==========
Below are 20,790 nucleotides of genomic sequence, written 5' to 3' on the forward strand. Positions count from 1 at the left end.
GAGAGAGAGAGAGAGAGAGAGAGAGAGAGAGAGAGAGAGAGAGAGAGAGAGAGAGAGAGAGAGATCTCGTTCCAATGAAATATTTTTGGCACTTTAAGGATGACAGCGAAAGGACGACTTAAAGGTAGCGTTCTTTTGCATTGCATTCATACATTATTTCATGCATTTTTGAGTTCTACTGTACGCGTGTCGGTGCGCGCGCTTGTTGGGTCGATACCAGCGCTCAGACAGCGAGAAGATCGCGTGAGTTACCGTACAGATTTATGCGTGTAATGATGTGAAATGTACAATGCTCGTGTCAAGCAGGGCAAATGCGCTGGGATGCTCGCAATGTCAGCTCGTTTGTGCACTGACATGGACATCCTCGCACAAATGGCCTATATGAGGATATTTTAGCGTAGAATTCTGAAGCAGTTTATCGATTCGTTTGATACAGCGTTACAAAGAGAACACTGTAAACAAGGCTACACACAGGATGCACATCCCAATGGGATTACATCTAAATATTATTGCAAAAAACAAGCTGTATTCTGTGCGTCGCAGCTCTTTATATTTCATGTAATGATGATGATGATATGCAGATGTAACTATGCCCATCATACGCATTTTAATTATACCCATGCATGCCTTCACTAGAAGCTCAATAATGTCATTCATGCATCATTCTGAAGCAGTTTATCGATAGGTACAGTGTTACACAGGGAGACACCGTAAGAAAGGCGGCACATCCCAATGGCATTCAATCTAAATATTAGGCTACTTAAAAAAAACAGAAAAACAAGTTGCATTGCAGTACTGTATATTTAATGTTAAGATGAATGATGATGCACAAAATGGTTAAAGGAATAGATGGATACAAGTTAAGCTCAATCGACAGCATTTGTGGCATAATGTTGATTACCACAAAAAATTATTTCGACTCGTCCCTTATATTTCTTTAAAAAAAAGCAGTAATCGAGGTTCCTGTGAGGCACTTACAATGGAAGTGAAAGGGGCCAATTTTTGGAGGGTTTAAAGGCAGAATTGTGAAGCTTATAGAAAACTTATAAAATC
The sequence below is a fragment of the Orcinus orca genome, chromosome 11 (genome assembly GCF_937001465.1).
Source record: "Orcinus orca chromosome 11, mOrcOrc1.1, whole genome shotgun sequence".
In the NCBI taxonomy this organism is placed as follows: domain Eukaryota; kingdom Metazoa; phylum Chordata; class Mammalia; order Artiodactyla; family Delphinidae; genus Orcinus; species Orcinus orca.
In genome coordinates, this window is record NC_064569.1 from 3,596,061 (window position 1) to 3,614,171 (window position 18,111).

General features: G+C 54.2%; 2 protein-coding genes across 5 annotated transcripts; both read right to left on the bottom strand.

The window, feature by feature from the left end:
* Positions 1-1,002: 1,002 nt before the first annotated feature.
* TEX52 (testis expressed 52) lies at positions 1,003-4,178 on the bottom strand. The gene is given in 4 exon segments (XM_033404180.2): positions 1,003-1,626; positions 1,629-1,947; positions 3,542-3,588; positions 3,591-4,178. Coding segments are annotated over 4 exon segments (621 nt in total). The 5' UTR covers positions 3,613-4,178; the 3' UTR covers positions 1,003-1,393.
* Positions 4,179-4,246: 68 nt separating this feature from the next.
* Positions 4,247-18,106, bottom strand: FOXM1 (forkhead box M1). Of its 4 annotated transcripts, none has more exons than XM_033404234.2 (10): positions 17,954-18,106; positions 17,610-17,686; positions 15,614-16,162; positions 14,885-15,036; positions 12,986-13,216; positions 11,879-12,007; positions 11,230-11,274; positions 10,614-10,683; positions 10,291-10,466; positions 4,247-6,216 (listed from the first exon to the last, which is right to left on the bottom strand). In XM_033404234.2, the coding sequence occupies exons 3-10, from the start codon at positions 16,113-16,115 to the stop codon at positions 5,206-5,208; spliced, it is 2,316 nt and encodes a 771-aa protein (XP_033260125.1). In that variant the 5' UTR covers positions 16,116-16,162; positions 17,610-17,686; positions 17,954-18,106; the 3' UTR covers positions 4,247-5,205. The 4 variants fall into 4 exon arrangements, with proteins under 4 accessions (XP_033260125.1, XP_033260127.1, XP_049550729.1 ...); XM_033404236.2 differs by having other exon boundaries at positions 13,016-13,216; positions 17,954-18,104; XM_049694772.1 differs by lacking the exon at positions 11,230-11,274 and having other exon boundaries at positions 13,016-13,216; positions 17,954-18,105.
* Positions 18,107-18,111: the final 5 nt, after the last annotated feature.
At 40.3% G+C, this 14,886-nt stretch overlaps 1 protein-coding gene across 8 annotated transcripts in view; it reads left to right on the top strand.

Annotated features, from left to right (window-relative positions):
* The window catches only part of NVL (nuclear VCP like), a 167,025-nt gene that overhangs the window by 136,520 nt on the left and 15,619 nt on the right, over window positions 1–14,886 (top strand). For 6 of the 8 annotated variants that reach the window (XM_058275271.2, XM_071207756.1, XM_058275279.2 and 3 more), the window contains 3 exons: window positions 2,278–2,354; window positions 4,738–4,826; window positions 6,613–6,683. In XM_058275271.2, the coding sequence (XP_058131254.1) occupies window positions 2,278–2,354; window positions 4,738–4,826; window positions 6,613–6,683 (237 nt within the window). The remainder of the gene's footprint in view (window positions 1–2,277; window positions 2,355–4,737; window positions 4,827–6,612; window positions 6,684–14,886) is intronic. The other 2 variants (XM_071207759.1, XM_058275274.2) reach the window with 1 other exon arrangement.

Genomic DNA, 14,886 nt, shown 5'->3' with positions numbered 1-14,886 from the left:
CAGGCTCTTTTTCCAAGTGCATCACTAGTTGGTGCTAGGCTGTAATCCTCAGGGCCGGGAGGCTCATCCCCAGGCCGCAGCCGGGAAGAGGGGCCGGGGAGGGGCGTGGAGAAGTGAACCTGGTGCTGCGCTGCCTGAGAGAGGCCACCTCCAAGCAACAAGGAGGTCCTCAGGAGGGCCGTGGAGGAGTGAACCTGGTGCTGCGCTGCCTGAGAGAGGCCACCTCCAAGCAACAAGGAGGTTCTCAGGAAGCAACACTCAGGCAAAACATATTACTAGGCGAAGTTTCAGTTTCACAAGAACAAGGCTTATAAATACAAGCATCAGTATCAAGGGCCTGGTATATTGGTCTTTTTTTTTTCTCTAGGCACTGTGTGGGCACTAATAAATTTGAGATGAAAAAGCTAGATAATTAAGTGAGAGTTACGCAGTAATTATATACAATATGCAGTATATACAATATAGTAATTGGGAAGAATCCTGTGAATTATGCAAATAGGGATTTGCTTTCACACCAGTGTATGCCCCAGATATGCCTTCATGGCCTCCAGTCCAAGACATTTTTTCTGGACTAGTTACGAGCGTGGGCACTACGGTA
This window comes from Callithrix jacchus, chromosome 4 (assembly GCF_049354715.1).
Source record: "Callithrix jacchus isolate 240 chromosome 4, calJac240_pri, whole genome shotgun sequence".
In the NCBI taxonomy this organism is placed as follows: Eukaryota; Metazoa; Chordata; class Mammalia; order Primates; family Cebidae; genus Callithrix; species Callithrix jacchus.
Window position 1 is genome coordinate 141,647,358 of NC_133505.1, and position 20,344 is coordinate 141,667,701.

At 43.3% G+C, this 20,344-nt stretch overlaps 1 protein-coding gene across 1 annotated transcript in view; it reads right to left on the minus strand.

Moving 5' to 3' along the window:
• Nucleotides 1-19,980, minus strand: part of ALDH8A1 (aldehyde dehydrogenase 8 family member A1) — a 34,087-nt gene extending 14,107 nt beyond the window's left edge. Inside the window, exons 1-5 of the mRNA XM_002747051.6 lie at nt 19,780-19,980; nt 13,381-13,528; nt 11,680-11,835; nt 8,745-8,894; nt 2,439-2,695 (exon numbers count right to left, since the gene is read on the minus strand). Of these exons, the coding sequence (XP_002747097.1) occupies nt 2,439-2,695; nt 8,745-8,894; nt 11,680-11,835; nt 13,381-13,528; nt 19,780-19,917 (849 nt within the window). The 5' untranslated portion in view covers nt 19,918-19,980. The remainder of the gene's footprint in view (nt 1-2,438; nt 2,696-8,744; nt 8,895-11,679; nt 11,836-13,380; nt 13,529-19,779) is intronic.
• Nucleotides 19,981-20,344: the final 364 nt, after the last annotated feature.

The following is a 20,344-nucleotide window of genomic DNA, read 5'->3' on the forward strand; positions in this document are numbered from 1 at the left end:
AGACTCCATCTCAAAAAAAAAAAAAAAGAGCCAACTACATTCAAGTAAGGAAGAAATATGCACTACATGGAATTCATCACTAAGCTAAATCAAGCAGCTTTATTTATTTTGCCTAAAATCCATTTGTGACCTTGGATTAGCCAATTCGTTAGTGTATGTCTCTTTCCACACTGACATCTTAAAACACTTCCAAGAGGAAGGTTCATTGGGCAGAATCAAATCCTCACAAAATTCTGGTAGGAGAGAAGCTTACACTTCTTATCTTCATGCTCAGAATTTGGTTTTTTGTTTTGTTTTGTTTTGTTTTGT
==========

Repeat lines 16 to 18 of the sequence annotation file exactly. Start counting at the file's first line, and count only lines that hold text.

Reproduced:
* The window catches only part of NVL (nuclear VCP like), a 167,025-nt gene that overhangs the window by 136,520 nt on the left and 15,619 nt on the right, over window positions 1–14,886 (top strand). For 6 of the 8 annotated variants that reach the window (XM_058275271.2, XM_071207756.1, XM_058275279.2 and 3 more), the window contains 3 exons: window positions 2,278–2,354; window positions 4,738–4,826; window positions 6,613–6,683. In XM_058275271.2, the coding sequence (XP_058131254.1) occupies window positions 2,278–2,354; window positions 4,738–4,826; window positions 6,613–6,683 (237 nt within the window). The remainder of the gene's footprint in view (window positions 1–2,277; window positions 2,355–4,737; window positions 4,827–6,612; window positions 6,684–14,886) is intronic. The other 2 variants (XM_071207759.1, XM_058275274.2) reach the window with 1 other exon arrangement.

Genomic DNA, 14,886 nt, shown 5'->3' with positions numbered 1-14,886 from the left:
CAGGCTCTTTTTCCAAGTGCATCACTAGTTGGTGCTAGGCTGTAATCCTCAGGGCCGGGAGGCTCATCCCCAGGCCGCAGCCGGGAAGAGGGGCCGGGGAGGGGCGTGGAGAAGTGAACCTGGTGCTGCGCTGCCTGAGAGAGGCCACCTCCAAGCAACAAGGAGGTCCTCAGGAGGGCCGTGGAGGAGTGAACCTGGTGCTGCGCTGCCTGAGAGAGGCCACCTCCAAGCAACAAGGAGGTTCTCAGGAAGCAACACTCAGGCAAAACATATTACTAGGCGAAGTTTCAGTTTCACAAGAACAAGGCTTATAAATACAAGCATCAGTATCAAGGGCCTGGTATATTGGTCTTTTTTTTTTCTCTAGGCACTGTGTGGGCACTAATAAATTTGAGATGAAAAAGCTAGATAATTAAGTGAGAGTTACGCAGTAATTATATACAATATGCAGTATATACAATATAGTAATTGGGAAGAATCCTGTGAATTATGCAAATAGGGATTTGCTTTCACACCAGTGTATGCCCCAGATATGCCTTCATGGCCTCCAGTCCAAGACATTTTTTCTGGACTAGTTACGAGCGTGGGCACTACGGTA